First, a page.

[The Table of Contents is listed below.]
This edited collection of papers stems from a session of the Roman Archaeology Conference held in 2009 at the University of Michigan in Ann Arbor. As is suggested by the book’s title, it is centered on an examination of the local or indigenous cultures of south Italy and Sicily from roughly the 4 th to the 1 st century BC, and the process of cultural change experienced by these local cultures as a result of their close and frequently intense contact with Greece and Rome. The volume presents a series of case studies that trace cultural interaction and change. Unlike many recent publications in English that focus on defining concepts such as Romanization, cultural change, resistance, and hybridization, the goal is to describe social and economic changes based on a range of archaeological data, and then to “place these phenomena within the broader context and to compare the local picture with the general interpretive models”(7). Consequently, the volume does not seek to present a single model for cultural change or Romanization in Italy during the late Republic, nor to debate the usefulness of the term Romanization; rather it presents a nuanced picture of highly localized patterns of interaction between local or indigenous cultures in south Italy and Sicily, and Roman elites and colonists.
Fracchia and Gualtieri’s paper on the countryside of Regiones II and III from ca. 300 BC to AD 14, revisits surveys conducted in the territories of Rocca Gloriosa (Bussento-Mingardo River Valleys) and the Upper Bradano Valley, which they have published separately elsewhere. Their aim is to comment on the widely held belief among historians that from the second to the first century BC southern Italy was a wasteland. They conclude that, while the Hannibalic War and its immediate aftermath did result in a shift in settlement patterns, in both regions there was some degree of continuity in rural settlement patterns and agrarian systems. At the same time, however, they argue there was a profound structural change in both the agrarian economy and the socio-economic organization of communities, particularly with the collapse of major fortified sites, and that this process was accelerated after the social war with an increase in the number of villa sites. This hypothesis merits further investigation as it acknowledges that there was not a complete demographic collapse in the post-Hannibalic period and that despite the continuity of rural site occupation, there was likely a significant social restructuring.
De Cazanove presents an excellent discussion of the significance and importance of Lucanian sanctuaries from the 3 rd century BC to the early imperial period, which concludes that there is an element of cultural continuity encoded on the landscape through the preservation of the memory of native sanctuaries through toponyms. He sees this as part of a continuous and progressive transformation from a native to a Roman religious landscape, presumably with a concomitant retention of other elements of Lucanian culture.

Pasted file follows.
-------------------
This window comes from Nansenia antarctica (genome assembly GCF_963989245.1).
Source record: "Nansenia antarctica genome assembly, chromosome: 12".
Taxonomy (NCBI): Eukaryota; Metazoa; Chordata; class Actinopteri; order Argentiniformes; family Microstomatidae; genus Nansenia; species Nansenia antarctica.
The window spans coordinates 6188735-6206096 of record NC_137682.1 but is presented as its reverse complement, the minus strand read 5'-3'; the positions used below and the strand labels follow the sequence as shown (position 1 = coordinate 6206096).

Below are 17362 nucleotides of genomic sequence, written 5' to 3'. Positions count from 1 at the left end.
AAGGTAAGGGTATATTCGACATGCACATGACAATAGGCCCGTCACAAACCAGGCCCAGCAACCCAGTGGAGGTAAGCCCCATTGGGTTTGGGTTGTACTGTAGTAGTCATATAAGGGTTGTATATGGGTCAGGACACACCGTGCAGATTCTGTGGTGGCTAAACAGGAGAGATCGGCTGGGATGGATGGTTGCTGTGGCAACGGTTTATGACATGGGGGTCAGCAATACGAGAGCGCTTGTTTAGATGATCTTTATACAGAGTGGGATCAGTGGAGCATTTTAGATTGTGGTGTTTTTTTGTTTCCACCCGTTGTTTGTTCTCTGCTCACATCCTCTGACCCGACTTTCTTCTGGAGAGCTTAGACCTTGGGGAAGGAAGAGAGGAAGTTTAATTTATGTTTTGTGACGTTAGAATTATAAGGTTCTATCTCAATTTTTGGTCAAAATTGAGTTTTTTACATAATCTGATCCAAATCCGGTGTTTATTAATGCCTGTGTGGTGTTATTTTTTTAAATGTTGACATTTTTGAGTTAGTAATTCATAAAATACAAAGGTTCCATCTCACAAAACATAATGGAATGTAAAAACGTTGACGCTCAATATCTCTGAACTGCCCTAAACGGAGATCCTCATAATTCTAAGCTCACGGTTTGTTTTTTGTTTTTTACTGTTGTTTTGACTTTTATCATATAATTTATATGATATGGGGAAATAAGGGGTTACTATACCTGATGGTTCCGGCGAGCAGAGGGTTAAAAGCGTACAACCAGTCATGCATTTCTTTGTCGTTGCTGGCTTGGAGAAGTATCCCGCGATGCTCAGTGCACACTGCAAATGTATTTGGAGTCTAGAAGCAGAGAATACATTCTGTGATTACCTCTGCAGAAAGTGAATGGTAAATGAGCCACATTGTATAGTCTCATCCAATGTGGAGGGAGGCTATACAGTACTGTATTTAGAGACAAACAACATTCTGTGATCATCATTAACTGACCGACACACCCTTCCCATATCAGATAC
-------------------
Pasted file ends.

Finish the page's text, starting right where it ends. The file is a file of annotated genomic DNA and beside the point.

Di Lieto examines the changes in settlement patterns in northern Lucania (west-central Basilicata and south-east Campania) during the Republican period, which includes some discussion of Lucanian ethnogenesis. He concludes that there is a significant reduction in the number of nucleated centers or settlements, a substantial depopulation of the countryside, particularly in the centre of his study area, and the creation of new nodal settlements or increased significance of old ones (e.g., Venusia), with a concomitant shift to intensive agriculture in their territories. The methodology here is sound and, based on the evidence provided, the interpretation justified.
Di Giuseppe mobilizes ceramic data to study cultural, economic, and demographic changes in Lucania after the Hannibalic War. Through the use of weighted averages, she examines the Black Gloss assemblages from a number of sites and surveys, including Pomarico Vecchio, the ager Venusinus, Civita di Tricarico, and Rocca Gloriosa. She concludes that, while sites at which there was little or no Roman presence prior to the Second Punic War were greatly reduced in size or wealth, the region was not a wasteland. She muses that perhaps the reduction in Black Gloss consumption at sites after the Hannibalic War indicates a decline in economic fortunes and stability rather than a population decline, and concludes that similar studies of locally produced coarsewares and cookwares might verify this hypothesis. While her results are interesting, it is clear that her method needs to be applied to different categories of pottery for her argument to be entirely convincing.
Calìo, Lepone, and Lippolis present the results of their examination of the Forum area at Larinum. They find that the process of Romanization at Larinum commences in the 4 th century BC, but that its trajectory is not continuous; the authors caution that certain important changes in the town’s topography (such as the creation of a regular grid plan in the 3 rd century BC) should be read as part of a complex and varied set of cultural relationships and networks and, as such, were somewhat independent of Roman expansion. They conclude that while the local philo-Roman attitude of the ruling class was seminal in the town’s political and administrative development from the late second century BC on, the presence of many different cultural groups within the community may have resulted in the development of a specific local identity and urban form that drew its inspiration from its southern neighbors in Daunia. This sort of local approach is to be commended as it acknowledges that cultural change is a complex dynamic with multiple inputs.